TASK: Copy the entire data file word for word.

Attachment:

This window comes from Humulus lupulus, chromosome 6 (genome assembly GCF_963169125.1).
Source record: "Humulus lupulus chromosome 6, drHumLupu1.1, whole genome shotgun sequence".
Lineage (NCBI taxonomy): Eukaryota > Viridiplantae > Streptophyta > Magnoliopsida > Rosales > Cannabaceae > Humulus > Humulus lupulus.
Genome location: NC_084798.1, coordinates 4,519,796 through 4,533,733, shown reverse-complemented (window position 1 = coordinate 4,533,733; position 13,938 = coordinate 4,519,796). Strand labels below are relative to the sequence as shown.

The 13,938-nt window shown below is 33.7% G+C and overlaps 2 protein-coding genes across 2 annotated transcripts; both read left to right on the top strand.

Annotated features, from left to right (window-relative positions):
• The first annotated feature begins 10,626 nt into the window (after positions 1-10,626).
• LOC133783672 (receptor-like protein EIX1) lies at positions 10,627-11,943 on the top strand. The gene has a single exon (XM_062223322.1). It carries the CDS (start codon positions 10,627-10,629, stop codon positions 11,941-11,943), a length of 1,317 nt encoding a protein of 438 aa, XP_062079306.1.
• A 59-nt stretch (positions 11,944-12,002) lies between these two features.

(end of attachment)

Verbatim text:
This window comes from Humulus lupulus, chromosome 6 (genome assembly GCF_963169125.1).
Source record: "Humulus lupulus chromosome 6, drHumLupu1.1, whole genome shotgun sequence".
Lineage (NCBI taxonomy): Eukaryota > Viridiplantae > Streptophyta > Magnoliopsida > Rosales > Cannabaceae > Humulus > Humulus lupulus.
Genome location: NC_084798.1, coordinates 4,519,796 through 4,533,733, shown reverse-complemented (window position 1 = coordinate 4,533,733; position 13,938 = coordinate 4,519,796). Strand labels below are relative to the sequence as shown.

The 13,938-nt window shown below is 33.7% G+C and overlaps 2 protein-coding genes across 2 annotated transcripts; both read left to right on the top strand.

Annotated features, from left to right (window-relative positions):
• The first annotated feature begins 10,626 nt into the window (after positions 1-10,626).
• LOC133783672 (receptor-like protein EIX1) lies at positions 10,627-11,943 on the top strand. The gene has a single exon (XM_062223322.1). It carries the CDS (start codon positions 10,627-10,629, stop codon positions 11,941-11,943), a length of 1,317 nt encoding a protein of 438 aa, XP_062079306.1.
• A 59-nt stretch (positions 11,944-12,002) lies between these two features.